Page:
In other news, speaking of wild animals and tetanus shots, the wife, kids and I are going to Kenya this summer!

My kids, 9 and 11, are SUPER excited about this.  They are especially excited that TODAY they’re going to the doctor’s office to get shots for yellow fever, typhoid, and whatever else Africa has waiting for us.  My kids love shots!

You may ask, ‘Why Africa?’

You may say, ‘Kit, it sounds like you are getting plenty of wildlife experience right there in your own neighborhood!’

Well, my wife and I decided (okay, she decided) that it would be good for our children to see another part of the world, experience another culture, and, let’s be honest, realize how spoiled they are.  (Hard to see why the kids are unenthusiastic about the trip.)

So we will spend one week on safari and one week doing charitable activities, specifically building a school for girls.

I have never built a single thing in my whole life.  But now that my hand has healed up, I will forge ahead and see what I can do.

In the meantime, as the departure date approaches, I have been trying to get the kids pumped up.  I have been printing out FUN FACTS ABOUT KENYA each day and posting them around the house.kenya1

THERE ARE 42 DIFFERENT ETHNIC GROUPS IN KENYA, EACH WITH THEIR OWN LANGUAGE OR DIALECT!

PRESIDENT OBAMA’S FATHER WAS KENYAN!

TO SAY ‘HELLO’ IN SWAHILI, YOU SAY, ‘HUJAMBO!’

But as the kids pointed out, the postings were not uniformly cheerful.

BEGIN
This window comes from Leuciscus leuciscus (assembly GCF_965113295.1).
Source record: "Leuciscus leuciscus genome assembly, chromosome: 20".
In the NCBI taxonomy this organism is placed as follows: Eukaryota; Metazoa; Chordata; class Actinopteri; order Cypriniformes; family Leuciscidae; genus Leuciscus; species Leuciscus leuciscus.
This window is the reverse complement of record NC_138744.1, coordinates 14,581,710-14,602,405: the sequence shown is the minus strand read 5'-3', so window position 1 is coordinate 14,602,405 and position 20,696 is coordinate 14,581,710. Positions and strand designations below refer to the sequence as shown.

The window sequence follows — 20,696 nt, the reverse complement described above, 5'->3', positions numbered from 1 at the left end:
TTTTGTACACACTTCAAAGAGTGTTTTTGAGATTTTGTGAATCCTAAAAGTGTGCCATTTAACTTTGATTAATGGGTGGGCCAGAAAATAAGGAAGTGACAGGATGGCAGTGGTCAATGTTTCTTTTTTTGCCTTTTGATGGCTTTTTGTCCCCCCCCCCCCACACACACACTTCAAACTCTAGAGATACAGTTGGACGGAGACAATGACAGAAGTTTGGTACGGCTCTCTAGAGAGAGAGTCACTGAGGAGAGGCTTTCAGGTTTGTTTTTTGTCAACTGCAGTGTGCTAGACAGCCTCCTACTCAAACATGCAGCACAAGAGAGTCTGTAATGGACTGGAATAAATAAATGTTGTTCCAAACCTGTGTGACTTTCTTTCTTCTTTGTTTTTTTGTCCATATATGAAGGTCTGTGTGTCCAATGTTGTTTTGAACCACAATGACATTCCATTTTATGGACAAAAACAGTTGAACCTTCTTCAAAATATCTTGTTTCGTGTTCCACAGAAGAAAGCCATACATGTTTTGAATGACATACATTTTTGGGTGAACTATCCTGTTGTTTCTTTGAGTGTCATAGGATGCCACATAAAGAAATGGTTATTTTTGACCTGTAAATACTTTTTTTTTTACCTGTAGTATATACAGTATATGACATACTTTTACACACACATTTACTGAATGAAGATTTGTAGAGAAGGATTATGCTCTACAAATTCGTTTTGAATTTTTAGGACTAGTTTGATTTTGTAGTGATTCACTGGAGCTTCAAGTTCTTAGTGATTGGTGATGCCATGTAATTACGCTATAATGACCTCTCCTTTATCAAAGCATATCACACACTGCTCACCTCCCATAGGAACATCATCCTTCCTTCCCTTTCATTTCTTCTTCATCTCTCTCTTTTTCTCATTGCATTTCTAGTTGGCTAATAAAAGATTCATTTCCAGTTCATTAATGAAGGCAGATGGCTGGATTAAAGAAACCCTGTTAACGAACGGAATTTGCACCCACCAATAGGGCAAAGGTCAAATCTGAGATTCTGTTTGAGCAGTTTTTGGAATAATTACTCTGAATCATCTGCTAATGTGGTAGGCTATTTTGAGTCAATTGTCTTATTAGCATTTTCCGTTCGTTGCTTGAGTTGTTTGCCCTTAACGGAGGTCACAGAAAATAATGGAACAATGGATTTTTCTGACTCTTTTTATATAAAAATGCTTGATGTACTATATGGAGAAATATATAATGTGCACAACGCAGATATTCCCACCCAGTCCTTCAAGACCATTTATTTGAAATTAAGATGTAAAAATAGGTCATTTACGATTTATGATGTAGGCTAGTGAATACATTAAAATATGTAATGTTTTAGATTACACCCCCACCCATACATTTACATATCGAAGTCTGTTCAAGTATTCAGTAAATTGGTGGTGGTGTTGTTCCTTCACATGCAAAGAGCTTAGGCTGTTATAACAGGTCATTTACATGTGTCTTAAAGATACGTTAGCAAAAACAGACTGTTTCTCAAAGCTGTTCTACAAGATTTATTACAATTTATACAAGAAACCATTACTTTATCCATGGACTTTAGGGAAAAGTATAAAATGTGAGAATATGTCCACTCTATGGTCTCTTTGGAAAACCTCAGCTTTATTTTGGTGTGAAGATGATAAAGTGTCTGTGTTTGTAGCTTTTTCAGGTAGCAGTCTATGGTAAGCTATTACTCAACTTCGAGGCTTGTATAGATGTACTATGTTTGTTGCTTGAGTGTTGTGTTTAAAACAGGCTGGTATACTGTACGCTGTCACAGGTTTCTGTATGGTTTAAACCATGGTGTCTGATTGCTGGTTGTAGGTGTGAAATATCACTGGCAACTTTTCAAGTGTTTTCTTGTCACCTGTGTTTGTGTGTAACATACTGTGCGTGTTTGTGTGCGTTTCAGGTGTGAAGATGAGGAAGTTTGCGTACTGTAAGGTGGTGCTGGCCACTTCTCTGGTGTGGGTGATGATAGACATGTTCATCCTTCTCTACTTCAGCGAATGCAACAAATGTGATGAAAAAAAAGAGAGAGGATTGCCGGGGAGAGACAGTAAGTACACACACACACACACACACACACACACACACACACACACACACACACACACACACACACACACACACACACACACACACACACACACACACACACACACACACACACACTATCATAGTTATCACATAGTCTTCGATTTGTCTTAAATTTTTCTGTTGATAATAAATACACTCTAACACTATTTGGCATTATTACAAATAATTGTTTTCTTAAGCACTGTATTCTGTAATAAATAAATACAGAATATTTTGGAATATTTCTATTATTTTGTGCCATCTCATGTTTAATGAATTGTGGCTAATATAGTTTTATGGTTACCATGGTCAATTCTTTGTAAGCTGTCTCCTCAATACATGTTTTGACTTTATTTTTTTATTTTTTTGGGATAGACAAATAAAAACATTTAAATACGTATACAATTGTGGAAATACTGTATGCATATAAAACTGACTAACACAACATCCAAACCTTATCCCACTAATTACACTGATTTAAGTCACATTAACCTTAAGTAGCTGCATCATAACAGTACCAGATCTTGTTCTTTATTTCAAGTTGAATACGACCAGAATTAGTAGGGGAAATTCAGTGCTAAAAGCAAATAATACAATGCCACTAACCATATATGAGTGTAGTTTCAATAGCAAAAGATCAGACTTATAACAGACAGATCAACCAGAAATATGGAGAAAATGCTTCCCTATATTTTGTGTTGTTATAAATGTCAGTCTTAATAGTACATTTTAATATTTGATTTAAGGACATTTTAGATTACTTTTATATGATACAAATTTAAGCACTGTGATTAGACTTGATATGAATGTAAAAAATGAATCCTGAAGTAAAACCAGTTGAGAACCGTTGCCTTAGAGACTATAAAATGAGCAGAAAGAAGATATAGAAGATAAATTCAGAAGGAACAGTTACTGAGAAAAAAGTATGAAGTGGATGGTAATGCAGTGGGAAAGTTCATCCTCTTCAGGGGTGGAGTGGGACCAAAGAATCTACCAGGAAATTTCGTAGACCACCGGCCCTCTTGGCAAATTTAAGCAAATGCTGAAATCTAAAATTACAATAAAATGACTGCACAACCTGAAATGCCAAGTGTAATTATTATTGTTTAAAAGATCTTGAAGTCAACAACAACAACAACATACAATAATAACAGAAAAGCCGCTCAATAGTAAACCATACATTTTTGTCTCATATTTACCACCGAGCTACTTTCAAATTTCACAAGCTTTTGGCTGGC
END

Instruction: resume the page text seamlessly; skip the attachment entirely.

THE MASSAI DON’T BURY THEIR DEAD.  THEY BELIEVE IT’S BAD FOR THE SOIL.  THEY LEAVE THEIR DEAD OUTSIDE TO BE EATEN BY ANIMALS.

HALF OF KENYA’S 43 MILLION RESIDENTS LIVE IN WHAT IS CONSIDERED ABSOLUTE POVERTY.

DURING CONSTRUCTION OF THE TSAVO RIVER RAILWAY BRIDGE IN 1898, AN ESTIMATED 35 TO 100 WORKERS WERE STALKED, KILLED, AND DRAGGED FROM THE WORKSITE BY A PAIR OF MALE LIONS.

My kids took to altering my bulletins and scrawling “NOT SO” in front of ‘Fun Fact about Kenya.’kenya2

In still other news, in Jesse’s fourth-grade class this month students have been asked to prepare a presentation in which they teach classmates how to perform a task.

It can be anything – cooking a meal, making origami animals, whatever.

Jesse is having a hard time thinking of something he knows how to do.

He knows how to build a campfire, shoot a BB gun, and play ice hockey.  But I told him none of these activities would work well on school property.

It got me thinking about a book review I read last year in the New Yorker magazine.  Here are the opening paragraphs: